All hands on deck.
This is the message of Manila Economic and Cultural Office in Taipei as it gave an assurance that no effort is spared to hasten the reopening of Taiwan’s doors to Filipino workers.
In the weekly MECOlive program on Facebook, Labor Attaché Cesar Chavez Jr. under the Philippine Overseas Labor Office (POLO) in Taipei bared that his office has immediately forwarded to the Department of Labor and Employment (DOLE) for its scrutiny the requirements Taiwan has set for the return of OFWs.
“It’s Taiwan that imposes its own requirements to labor-sending countries. And because there are many such requirements, it has to be discussed with the stakeholders in Manila. That matter is not in the hands of either the POLO or MECO,” Chavez explained.
He cited that among the requirements set by Taiwan include several rounds of negative RT-PCR tests during the mandatory self-health monitoring and quarantine prior to deployment, designation of quarantine facilities and accreditation of RT-PCR testing centers in Manila.
Chavez revealed that immediately after the Taiwan government has given the list of requirements, MECO transmitted the same to Manila.
“And our Chairman/RR (Resident Representative) of MECO wrote to Malacañang, to the President, giving his recommendations. But it is not prudent to disclose the details now because the matter is still under negotiations,” he added.
So far, Taiwan has only agreed to the entry of Indonesian workers. Chavez said it’s probably because many caretakers in Taiwan—of which Indonesia is the biggest supplier—have opted to work in the factories during the onset of the pandemic, driving the present demand for Indonesian caretakers.
In addition, Chavez said the Taiwanese government likely factored in the current number of COVID-19 infections in the country of origin and Indonesia had fewer cases in the past weeks compared to the Philippines and other countries in the region like Thailand and Vietnam.
He stressed that it is the prerogative of the Taiwan government to determine which country they would prioritize in accepting foreign workers.
“But we are doing everything we can (to hasten the opening of doors to our workers). We know how difficult it is for those who are now stranded in the Philippines. However, there are still policy issues that must be settled first,” he explained.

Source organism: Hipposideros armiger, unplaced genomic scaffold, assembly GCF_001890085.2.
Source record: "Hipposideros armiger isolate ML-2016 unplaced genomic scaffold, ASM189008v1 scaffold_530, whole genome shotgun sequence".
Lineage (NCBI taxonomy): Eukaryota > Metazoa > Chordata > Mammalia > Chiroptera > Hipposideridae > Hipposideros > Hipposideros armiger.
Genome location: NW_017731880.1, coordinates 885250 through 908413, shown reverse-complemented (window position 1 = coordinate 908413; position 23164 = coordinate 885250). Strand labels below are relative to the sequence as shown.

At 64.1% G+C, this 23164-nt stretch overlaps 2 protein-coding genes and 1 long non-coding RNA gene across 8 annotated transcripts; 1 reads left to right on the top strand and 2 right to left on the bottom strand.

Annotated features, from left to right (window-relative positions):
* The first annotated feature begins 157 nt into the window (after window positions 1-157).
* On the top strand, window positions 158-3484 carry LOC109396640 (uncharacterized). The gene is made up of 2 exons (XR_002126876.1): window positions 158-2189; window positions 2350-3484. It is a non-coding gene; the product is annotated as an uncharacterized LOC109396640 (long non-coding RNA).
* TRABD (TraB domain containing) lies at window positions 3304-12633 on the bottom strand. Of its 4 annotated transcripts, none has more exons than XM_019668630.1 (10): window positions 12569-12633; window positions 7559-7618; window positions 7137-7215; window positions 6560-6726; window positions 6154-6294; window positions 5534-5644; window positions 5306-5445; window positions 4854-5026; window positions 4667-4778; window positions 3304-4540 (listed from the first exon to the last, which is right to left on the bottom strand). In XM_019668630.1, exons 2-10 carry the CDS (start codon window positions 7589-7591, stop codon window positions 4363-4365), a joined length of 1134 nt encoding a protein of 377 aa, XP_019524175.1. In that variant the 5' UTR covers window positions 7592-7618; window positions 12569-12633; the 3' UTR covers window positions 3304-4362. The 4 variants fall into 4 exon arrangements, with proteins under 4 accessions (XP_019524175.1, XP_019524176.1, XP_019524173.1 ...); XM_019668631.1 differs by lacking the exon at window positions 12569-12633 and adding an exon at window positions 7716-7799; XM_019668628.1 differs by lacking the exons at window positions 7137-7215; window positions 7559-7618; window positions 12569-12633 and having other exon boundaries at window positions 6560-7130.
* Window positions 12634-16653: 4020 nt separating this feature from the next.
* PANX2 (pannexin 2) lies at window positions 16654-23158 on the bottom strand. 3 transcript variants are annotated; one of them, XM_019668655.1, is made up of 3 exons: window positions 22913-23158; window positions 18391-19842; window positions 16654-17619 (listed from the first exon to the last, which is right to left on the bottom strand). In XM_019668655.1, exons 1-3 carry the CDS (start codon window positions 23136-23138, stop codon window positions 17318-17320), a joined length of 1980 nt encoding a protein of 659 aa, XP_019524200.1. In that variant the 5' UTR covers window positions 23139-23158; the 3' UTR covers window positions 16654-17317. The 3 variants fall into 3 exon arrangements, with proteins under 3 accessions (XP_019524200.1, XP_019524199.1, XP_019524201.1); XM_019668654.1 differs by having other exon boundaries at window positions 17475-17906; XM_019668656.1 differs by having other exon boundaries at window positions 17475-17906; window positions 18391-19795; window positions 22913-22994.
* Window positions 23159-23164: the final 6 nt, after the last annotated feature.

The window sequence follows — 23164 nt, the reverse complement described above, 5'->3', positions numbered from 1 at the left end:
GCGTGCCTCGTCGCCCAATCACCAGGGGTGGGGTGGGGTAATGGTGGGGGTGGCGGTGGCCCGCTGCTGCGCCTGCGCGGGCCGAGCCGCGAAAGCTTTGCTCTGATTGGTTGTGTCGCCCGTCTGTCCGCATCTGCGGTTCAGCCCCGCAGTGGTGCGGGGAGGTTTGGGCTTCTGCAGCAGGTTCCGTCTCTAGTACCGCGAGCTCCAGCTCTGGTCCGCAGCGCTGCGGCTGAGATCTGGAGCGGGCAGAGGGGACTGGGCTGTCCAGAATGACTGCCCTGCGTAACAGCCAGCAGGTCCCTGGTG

Chavez also reminded OFWs traveling back to the Philippines to ensure they sign up for the repatriation tracker with the POLO so proper arrangements can be made before they arrive in the Philippines.
He pointed out facility-based quarantine is no longer required for fully-vaccinated OFWs returning to the Philippines, although they must provide a negative RT-PCR test taken at least 72 hours prior to their arrival.
Partially vaccinated or unvaccinated OFWs arriving are still required to undergo facility-based quarantine but may be allowed to go home if the result of their RT-PCR test taken on the 5th day of their arrival proved negative.
Chavez advised OFWs returning to the Philippines to file their Overseas Employment Certificate, which would ensure their employers would follow the terms and conditions of their contract and also allow the OFWs to avail of travel tax exemption.
Meanwhile, Ms. Fe Buitizon of OWWA in Taipei sought the understanding of OFWs who may be experiencing difficulty in using the OWWA app for the renewal of their membership, noting it is still undergoing an upgrade.
In the meantime, she said OFWs may renew their membership through the nearest OWWA office. Requirements include passport, ARC (Alien Resident Certificate), and verified job contract.
The fee for renewal of OWWA membership for this month is 688NT dollars and valid for 2 years, allowing the OFW to enjoy the corresponding benefits, including death or disability benefits, or scholarship for their children, among others.